What most libraries actually do, of course, regardless of whether they’re engaged explicitly with DH-communities or not, is giving access to digital data, structured and unstructured. It is clear that this is contributing to the digital development within the humanities, but there seems to be dearly little investigation going on within the libraries as to exactly how this is contributing. As librarians, we seldom know enough about how the data we deliver could and could not be used, for example when it comes to running them through computational analyses or using them for advanced visualizations in both teaching and research.
There seems to be an understanding for an increased need of access to large document corpora, both of texts, sound and images, i.e. to digital primary sources; but I fear we tend to focus almost exclusively on access, retrievability and content, and very little on malleability, of what actually can be done with the specific data on the specific platform where they are accessed. I believe that in a very near future, the knowledge that the library can acquire about the practices of scholars, and about the potential for innovation within these practices, will be of utmost importance with regard to our acquisition policy. More and more we will have to take into account the criteria of malleability.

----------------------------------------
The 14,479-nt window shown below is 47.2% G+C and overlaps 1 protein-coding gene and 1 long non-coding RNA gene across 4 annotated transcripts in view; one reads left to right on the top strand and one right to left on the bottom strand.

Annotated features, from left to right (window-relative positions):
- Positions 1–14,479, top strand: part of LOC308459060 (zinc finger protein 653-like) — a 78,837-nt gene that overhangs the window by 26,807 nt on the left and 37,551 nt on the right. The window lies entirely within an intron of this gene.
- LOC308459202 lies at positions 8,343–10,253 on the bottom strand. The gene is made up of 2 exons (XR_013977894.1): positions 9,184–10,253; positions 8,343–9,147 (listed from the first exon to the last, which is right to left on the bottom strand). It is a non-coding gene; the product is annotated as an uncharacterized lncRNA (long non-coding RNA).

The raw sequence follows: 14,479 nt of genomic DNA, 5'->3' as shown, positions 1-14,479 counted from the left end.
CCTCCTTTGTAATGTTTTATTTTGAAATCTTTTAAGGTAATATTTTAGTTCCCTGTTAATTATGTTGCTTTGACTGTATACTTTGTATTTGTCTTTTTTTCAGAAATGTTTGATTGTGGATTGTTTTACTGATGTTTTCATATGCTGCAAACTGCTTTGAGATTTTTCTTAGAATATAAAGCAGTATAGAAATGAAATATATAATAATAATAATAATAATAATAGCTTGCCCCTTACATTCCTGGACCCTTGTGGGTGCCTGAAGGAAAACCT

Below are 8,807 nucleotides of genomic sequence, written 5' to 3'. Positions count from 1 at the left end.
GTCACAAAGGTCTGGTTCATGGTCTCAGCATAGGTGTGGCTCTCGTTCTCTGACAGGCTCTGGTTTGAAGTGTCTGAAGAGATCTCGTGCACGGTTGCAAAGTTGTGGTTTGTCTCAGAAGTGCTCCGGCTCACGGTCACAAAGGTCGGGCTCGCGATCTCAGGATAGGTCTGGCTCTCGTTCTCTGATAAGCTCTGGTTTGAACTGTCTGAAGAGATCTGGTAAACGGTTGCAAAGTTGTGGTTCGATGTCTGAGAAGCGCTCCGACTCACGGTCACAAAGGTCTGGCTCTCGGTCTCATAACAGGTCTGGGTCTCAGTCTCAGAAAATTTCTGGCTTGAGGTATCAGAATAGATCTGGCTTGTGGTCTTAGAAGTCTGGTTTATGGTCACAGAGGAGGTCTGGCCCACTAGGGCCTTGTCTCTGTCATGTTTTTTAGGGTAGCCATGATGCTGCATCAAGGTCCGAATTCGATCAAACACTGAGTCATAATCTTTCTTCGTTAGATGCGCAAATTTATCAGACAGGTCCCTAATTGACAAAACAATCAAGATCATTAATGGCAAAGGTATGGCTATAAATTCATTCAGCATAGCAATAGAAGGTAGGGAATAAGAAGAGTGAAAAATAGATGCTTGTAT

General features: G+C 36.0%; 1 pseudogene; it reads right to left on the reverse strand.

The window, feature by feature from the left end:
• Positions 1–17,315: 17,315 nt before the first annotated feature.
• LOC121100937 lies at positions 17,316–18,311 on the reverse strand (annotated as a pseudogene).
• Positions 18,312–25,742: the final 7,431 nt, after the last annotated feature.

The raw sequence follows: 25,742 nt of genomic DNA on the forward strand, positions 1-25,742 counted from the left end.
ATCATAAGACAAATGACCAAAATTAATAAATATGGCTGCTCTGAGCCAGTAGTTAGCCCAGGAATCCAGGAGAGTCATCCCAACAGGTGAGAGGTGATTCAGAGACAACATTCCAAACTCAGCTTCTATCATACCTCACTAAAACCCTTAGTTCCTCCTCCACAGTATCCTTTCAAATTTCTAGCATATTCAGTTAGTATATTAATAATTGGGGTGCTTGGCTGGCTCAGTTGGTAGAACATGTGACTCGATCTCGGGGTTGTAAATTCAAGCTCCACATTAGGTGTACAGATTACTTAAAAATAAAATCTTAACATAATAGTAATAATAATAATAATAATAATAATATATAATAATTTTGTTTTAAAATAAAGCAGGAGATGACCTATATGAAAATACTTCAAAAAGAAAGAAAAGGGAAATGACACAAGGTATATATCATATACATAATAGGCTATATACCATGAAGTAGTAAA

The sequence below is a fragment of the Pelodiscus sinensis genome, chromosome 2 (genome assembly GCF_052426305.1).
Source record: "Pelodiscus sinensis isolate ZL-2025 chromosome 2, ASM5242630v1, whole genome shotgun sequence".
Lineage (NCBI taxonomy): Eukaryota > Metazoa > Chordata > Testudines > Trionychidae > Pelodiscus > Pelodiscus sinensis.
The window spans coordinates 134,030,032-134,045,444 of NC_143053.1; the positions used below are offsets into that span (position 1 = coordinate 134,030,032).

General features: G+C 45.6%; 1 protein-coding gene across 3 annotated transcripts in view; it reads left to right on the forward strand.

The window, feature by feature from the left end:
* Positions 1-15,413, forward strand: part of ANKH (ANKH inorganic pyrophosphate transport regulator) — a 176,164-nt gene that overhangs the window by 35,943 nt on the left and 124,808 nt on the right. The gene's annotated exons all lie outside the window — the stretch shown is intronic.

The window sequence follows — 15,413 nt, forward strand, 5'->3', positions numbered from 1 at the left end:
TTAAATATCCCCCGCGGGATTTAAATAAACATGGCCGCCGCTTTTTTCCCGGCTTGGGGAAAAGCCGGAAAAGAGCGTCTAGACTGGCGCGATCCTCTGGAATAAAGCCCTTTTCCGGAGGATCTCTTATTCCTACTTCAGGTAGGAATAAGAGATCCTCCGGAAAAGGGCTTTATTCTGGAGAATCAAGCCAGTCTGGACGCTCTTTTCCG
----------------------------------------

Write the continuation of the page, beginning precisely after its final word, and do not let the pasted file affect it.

Today, we quite naturally leave the actual use of our resources to the scholars, after having made sure that they know how to find and search within them. What we too often tend to ignore is that the practices of our scholars depend not only on content and retrievability, but also to a large extent on the form and structure of the resources we give them access to. And even more importantly in this context, the possibilities that scholars have of changing, improving and innovating their practices, depend largely on the form and structure of the digital resources and, not least, on knowledge about this.

It is exactly at this point that I’m convinced we ought to move away from the idea of the library as a pure service institution, to nuance our attitude that says that the customer (the scholar, the student) always knows best when it comes to doing the actual scholarship. In the case of the digital humanities, sticking with this laudable attitude would mean that libraries and librarians refrained from:

creating tools
developing methods
using the tools and the methods

and would be teaching the tools and the methods only to the extent that these were used for

reference management
sharing and networking
editing and publication